An autopilot, says Wikipedia, is a system used to control the path of an aircraft, car, marine craft or spacecraft without requiring constant manual control by a human operator. Autopilots do not replace human operators. Instead, the autopilot assists the operator’s control of the vehicle, allowing the operator to focus on broader aspects of operations (for example, monitoring the trajectory, weather and on-board systems).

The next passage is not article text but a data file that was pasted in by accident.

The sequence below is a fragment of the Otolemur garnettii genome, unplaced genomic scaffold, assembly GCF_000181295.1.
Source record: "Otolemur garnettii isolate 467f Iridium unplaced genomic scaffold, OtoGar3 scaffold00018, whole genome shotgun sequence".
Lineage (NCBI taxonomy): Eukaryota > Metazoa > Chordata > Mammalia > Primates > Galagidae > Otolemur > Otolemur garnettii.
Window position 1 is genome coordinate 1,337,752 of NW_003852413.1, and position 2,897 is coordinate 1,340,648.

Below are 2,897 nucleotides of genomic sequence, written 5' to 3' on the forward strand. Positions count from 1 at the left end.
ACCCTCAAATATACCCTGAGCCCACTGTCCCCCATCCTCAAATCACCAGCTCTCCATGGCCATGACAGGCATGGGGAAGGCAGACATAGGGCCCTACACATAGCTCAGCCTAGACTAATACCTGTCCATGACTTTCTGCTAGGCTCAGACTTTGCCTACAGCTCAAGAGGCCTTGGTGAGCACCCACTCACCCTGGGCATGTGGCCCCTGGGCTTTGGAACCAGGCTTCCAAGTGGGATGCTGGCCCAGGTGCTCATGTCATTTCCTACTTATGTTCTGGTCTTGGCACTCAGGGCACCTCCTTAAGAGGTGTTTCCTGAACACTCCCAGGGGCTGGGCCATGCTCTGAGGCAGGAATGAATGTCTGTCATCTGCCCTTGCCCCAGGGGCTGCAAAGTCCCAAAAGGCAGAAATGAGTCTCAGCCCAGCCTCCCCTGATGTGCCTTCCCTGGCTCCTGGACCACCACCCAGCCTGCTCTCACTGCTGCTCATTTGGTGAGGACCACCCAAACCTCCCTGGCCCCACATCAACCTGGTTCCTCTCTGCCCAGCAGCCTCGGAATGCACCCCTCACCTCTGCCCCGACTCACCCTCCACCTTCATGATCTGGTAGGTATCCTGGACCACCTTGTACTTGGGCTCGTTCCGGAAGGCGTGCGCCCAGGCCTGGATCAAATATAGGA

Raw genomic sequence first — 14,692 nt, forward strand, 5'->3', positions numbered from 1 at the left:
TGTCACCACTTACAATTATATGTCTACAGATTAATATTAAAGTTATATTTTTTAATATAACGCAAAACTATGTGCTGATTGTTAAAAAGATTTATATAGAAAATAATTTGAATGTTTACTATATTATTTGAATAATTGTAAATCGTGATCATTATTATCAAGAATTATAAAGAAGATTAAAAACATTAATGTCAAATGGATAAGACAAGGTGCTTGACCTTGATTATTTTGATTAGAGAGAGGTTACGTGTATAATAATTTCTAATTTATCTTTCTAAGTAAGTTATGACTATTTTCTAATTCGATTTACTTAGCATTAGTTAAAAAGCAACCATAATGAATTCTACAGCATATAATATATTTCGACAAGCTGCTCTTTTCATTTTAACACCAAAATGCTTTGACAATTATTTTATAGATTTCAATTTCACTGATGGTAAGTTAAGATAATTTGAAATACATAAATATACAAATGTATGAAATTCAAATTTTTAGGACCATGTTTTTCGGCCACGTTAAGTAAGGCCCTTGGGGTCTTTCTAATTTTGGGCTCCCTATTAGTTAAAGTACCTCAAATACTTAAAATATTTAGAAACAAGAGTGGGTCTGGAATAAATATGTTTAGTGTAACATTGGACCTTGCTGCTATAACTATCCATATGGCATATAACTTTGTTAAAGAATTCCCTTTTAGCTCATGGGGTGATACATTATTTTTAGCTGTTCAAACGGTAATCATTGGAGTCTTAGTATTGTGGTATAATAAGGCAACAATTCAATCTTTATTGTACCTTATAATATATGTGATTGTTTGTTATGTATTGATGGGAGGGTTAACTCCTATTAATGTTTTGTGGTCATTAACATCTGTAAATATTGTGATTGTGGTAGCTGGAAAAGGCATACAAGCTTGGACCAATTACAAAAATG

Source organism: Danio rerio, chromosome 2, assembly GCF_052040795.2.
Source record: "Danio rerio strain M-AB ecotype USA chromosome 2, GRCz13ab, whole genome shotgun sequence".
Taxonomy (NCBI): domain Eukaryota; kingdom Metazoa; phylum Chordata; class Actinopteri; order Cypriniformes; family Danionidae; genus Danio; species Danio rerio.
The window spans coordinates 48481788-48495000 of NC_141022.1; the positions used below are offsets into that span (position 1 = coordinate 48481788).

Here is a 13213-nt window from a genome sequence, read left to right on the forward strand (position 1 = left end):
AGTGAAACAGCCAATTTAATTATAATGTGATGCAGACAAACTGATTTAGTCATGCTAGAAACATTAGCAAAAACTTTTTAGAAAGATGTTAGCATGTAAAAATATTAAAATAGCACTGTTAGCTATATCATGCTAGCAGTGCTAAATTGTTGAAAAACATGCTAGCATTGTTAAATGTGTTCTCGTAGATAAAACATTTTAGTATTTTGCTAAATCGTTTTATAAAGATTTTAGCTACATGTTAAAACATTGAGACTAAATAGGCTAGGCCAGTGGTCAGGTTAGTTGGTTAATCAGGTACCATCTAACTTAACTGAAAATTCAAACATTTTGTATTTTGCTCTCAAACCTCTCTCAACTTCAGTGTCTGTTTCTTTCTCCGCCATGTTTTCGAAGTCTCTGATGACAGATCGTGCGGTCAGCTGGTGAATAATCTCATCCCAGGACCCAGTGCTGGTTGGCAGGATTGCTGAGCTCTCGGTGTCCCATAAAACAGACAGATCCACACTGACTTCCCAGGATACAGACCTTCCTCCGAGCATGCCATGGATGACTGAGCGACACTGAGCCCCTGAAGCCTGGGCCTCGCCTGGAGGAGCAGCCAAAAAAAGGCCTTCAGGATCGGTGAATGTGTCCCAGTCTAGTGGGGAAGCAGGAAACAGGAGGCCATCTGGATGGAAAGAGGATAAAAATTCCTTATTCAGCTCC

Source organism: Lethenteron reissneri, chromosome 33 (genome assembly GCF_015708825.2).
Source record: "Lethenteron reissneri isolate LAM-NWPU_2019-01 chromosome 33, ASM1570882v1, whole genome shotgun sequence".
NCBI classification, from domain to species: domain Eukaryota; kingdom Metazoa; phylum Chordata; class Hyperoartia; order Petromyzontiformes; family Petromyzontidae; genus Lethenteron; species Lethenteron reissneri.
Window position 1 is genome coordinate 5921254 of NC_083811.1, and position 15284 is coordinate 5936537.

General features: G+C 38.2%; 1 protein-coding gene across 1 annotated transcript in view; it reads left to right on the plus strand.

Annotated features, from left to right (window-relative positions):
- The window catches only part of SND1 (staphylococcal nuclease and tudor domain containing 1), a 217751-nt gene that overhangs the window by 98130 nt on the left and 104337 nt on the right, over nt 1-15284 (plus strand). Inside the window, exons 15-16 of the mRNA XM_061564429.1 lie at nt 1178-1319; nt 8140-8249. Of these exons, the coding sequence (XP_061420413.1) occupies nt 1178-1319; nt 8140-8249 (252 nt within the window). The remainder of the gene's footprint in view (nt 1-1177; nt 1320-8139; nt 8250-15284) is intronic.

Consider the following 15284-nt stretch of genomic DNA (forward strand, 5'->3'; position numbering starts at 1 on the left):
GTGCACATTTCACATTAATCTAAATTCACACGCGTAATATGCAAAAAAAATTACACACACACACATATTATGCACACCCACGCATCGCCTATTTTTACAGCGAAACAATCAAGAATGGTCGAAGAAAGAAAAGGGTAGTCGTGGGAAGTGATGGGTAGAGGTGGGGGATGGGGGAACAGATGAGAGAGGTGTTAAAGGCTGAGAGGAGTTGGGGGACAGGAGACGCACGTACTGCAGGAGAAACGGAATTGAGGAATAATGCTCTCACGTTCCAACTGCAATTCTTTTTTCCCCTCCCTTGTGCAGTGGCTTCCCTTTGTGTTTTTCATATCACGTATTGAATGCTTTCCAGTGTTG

In that spirit, I’ve long wanted to produce ‘autopilot full scores’: that is, full scores of orchestral or choral works which have controls that allow swift and accurate navigation by the reader through the score, without requiring constant manual (and maniacal) page-turning whenever a repeat or a jump is called for. They won’t replace the reader’s intervention completely, but they should be able to let the reader focus on more important things than mere score navigation -like, the spectacular nature of the orchestration being employed by the composer or the economy with which the composer achieves a particular effect or other. [...]